Monitors work in the RGB (Red,Green,Blue) colour space while printers use the CMYK (Cyan, Magenta, Yellow and Black) colour space. Designs look fine on a monitor if they are designed in RGB to begin with. Converting them to CMYK might make them look odd on screen, but they will print correctly, to a certain measure. It is difficult to sign of an image file that is currently in CMYK mode while viewing with an RGB monitor.
Monitor settings differ. The designer was sitting in a darkish room when choosing the blue and his blue looks vibrant. The client was viewing the same design in a well-lit room, making the blue seem lighter. The designer uses an LCD display and the client uses a CRT monitor and the vibrancy differs. The contrast and saturation settings on each monitor might differ as well, rendering the blue with different values.
Each printer in the world prints colour slightly different. Sometimes it is really obvious and sometimes it is almost impossible to see the difference. Normal desktop printers are definitely not something to do colour proofing with. If you print the design out on your desktop printer then a slight shortage on any of the colours will make the colour come out wrong. There are a lot of factors that can influence even the most expensive printing equipment. These include altitude, humidity, the current heat of the printer, age of the printer, quality of ink, the paper that is being used, special coatings on the paper etc. Even viewing the same printed material in different lighting conditions may make the colour seem different.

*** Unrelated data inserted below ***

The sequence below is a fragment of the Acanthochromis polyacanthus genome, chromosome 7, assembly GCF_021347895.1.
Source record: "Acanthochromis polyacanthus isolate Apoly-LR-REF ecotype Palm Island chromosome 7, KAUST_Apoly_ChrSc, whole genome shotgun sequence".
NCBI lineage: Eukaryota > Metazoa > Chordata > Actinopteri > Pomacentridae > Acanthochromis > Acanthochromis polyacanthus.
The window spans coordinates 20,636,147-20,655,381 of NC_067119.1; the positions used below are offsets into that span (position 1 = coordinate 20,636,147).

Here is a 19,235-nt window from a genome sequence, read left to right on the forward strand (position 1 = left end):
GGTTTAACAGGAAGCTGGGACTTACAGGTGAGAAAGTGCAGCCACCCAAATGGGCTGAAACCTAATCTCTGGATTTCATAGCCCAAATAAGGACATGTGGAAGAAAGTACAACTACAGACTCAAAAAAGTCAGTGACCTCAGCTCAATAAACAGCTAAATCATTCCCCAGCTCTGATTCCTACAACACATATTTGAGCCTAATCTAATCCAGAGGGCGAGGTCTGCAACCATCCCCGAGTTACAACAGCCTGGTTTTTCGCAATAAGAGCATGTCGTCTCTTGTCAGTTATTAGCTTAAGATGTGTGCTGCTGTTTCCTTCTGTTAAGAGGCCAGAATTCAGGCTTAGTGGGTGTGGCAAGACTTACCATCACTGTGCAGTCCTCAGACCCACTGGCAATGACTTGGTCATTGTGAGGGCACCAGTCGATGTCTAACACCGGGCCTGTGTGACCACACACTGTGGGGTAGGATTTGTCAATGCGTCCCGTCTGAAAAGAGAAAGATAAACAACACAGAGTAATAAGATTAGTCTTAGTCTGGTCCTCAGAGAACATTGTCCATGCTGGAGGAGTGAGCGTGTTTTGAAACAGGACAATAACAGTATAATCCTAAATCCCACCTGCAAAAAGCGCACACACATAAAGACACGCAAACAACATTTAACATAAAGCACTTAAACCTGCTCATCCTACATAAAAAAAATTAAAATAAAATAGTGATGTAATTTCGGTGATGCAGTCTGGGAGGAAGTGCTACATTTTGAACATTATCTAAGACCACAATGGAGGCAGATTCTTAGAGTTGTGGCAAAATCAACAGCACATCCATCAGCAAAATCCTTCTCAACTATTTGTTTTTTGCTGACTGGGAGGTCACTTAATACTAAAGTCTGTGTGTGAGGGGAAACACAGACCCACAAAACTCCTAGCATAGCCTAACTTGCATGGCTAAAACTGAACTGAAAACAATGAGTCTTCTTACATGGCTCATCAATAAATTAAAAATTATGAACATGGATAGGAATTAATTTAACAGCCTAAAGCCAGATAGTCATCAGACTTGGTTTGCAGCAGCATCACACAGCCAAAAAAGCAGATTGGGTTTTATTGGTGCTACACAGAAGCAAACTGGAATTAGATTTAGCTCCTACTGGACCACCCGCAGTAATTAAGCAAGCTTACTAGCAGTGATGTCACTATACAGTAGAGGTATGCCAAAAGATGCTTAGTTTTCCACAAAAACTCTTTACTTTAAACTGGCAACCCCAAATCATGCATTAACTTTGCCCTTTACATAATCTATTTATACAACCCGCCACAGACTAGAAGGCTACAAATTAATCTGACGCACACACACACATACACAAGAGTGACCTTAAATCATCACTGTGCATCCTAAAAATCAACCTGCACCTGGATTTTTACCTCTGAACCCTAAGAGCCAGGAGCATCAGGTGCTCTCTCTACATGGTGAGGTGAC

Tips on getting the most accurate colour Go to your nearest printer company and ask to see their Pantone colour matching system. Each colour in the Pantone chart has a matching number. Most design applications have the same Pantone charts built in so that colour matching is easy. Read up on Pantone at Wikipedia. Make sure that the file is converted to CMYK (If not designed in it originally) before sending it to print. Some printer companies might ask for colour separation prints which the leading design packages can produce. It is also important for the designer to choose the correct colour management profile in the design package.
My first guess is that the screen circuitry has gone bad - although fixable. Use an external monitor to verify this. If the external monitor is fine then the screen circuitry is bad, if the external screen shows the same problem then the video chip or associated circuitry has gone bad. My company fixes these all the time.
hi im wesley. please make sure that you keep speakers and things like that away from your screen and switch your screen off and plug it out for a few hours if it duznt come right its not magnet that caused it it might be settings of your vga card.
The screen colour changing is apparently an auto test procedure on the monitor and was prompted by a fault with the monitor not automatically shutting down when the computer is shut down. The settings on the monitor have been adjusted to rectify this and the problem is now gone.